Photo Tip of the Month – Fill Light To Reduce Contrast in the Mid-Day Sun

You’d be surprised how many people will ask, “Why are you using a flash? There’s plenty of light!”  Here’s how flash can help your mid-day photos.

Wagon of the Old West

A photo of a Wild West wagon, using a fill light to minimize the harsh contrast of the mid-day sun. Nikon D90, 18-200mm VR Nikkor lens, 18mm ISO 200 F/6.3.

You can’t always shoot photos during the “golden hours” (early morning, just before sunset).  And you may not always want this. Sometimes, you want to capture the look of something at mid-day.  But as anyone who has shot knows, this can create harsh light and harsh contrasts, particularly with subjects that are in the shade, as shown below:

Wagon with no fill light as an example

Our Wild West wagon with no fill light as an example of how mid-day sun can create harsh light and harsh contrasts in photos, particularly with subjects that are partially in the shade. Compare this with the other photo which uses the fill light.

So, what to do?  Use a flash as a fill light.

For this photo, I used a Nikon SB-600 Speedlight Flash in wireless mode.  I placed it down on the ground, just out of frame on the right side, facing up at the wagon, with a Sto-Fen Omni-Bounce OM-600 Flash Diffuser Unit to diffuse the light.  I like to use off-camera flash because I have more control over what area of the subject my flash lights (and if shooting portraits, it’s a great way to avoid getting demonic red eyes!).  Here’s another look at the photo using fill flash:

Wagon of the Old West

Have another look at the photo of a Wild West wagon, using a fill light to minimize the harsh contrast of the mid-day sun.  Nikon D90, 18-200mm VR Nikkor lens, 18mm ISO 200 F/6.3.

Equipment:  Nikon D90, Nikon 18-200mm VR II Nikkor Telephoto Zoom Lens, Nikon SB-600 Speedlight, Sto-Fen Flash Diffuser.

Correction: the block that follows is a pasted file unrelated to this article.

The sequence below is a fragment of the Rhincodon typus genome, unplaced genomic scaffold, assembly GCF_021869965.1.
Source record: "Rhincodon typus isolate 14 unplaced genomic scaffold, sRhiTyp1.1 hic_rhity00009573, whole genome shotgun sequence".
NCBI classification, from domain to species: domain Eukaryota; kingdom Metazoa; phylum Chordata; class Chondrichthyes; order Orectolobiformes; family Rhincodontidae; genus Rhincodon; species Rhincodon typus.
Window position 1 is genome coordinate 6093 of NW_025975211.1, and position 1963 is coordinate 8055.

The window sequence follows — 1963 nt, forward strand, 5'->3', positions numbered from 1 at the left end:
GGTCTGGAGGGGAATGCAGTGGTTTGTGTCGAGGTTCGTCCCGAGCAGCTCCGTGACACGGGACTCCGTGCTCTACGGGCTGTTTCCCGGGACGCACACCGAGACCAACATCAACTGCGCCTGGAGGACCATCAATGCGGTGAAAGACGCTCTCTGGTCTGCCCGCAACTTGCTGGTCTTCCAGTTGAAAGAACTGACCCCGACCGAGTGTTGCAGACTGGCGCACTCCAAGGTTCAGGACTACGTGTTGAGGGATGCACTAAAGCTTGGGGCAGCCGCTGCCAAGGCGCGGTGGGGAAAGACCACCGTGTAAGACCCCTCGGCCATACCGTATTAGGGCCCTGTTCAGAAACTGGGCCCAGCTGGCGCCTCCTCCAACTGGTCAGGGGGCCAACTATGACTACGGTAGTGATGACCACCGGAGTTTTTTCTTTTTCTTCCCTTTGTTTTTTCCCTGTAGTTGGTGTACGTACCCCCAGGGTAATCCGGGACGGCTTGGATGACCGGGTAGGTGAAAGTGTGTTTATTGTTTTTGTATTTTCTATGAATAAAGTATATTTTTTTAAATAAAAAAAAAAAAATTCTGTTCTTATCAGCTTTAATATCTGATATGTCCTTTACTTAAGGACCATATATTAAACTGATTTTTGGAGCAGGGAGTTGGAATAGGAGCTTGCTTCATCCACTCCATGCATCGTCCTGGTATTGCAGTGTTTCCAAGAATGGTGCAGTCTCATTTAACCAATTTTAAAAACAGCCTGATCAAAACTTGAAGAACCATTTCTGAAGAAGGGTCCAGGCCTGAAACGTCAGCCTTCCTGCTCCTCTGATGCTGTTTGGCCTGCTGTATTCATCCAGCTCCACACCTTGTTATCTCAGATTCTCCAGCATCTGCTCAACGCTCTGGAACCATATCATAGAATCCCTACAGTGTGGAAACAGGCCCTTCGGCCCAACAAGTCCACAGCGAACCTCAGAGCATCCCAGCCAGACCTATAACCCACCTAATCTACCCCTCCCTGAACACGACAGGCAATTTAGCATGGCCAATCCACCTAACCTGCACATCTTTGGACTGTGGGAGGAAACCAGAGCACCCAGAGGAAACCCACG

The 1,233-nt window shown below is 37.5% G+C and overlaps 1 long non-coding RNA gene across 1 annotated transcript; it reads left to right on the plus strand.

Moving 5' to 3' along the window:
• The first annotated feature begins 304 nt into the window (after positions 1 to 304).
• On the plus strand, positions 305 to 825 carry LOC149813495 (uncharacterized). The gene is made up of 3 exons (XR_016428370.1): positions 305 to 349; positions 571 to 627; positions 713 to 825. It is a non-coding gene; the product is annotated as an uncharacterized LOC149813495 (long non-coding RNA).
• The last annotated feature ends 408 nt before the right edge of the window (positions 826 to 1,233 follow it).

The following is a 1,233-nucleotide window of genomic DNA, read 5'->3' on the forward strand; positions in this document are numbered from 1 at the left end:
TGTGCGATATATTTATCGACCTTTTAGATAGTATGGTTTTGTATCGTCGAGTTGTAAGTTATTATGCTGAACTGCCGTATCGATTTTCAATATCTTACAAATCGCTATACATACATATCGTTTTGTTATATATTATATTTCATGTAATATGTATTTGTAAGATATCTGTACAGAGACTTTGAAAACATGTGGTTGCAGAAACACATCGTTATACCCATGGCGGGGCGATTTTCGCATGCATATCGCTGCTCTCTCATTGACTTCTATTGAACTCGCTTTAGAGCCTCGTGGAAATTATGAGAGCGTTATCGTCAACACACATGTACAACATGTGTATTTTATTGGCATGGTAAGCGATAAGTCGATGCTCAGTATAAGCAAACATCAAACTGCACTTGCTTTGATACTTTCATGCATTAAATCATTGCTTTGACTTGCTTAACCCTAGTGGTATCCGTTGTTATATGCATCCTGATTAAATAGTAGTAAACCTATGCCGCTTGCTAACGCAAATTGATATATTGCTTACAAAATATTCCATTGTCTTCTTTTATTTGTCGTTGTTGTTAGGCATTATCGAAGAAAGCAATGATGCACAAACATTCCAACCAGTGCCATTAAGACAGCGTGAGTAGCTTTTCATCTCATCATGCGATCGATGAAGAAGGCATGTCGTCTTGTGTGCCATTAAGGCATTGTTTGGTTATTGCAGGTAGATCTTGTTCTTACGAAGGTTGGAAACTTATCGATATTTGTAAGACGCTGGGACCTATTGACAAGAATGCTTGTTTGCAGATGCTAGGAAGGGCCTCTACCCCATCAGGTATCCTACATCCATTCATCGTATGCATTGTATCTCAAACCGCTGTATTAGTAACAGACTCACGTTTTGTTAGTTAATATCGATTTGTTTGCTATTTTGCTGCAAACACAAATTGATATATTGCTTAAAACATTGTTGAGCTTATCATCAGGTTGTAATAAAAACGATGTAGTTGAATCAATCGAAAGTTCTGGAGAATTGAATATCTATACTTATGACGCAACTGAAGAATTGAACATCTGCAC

Photo Tip of the Month – 5 Reasons Why Compact Cameras Rule

Five Reasons Why Compact Cameras Rule
I own a Leica DLux 4, although there’s a Panasonic equivalent, the Lumix DMC-LX3, which is considerably cheaper and has the same body and lens.  This camera does quite well in low light situations for a compact camera.  There’s also four thirds and interchangeable lens cameras, other high quality compacts, such as the Canon G11 or G12, and iPhones or other phone cameras which can take quality photos.  I always prefer to bring a compact camera when i travel.  And a lot of professional photographers will bring a compact camera with them when they are on assignment.  Here’s five reasons why:

1.  It Ain’t a Great Photo If You Don’t Take It.  If you don’t have your camera with you, you’re not going to get the shot.  But with a small camera that can fit in your pocket, you can always have it with you for those unexpected fantastic opportunities.

2.  Mobile and Spontaneous.  Clubs?  Hiking?  Street Photography?  Concerts?  It’s always with you.  Take it out, start shooting instantly, and even upload it to your Facebook page if your camera allows you to do so.

3.  Make People At Ease With Portraits.  People are often more at ease with smaller cameras than large SLRs.  They’ll relax more, perceiving the smaller camera as less “formal”.  And with most cameras being smaller than DSLRs, that can help quite a bit in getting your subject comfortable with your photography.

4.  “Macro” Photography.  A lot of smaller cameras can also focus on objects much closer.  This can be a lot of fun when doing quick photos of…well, just about anything, whether it’s flowers, animals, or every day objects, bringing a new perspective that your SLR may not be able to do unless it has macro lens.

5.  Safety.  With a small pocket camera, you are far less likely to attract attention.  You’re far less of a target for theft.  This quite possibly can save your life.

The Window

Good portraits can be taken with modest or small cameras, such as the one with a Brazilian girl, taken with a Leica D-Lux 4 (the same as a Panasonic DMC-LX3 – see link below) compact camera.  I can keep this in my pocket, perfect for the photographer on the go.

Paulinho of the pandeiro

Paulinho of the Pandeiro, Brazil. This photo illustrates a close-up low-light photograph that many high-quality compact cameras can achieve. Photographed with the Leica D-Lux 4 (the same as a Panasonic DMC-LX3 – see link below), which I kept in my pocket except for occasional photos, increasing my safety and people’s comfort level…perfect for the photographer on the go.

Equipment:  Nikon D90, 18-200mm VR Nikkor lens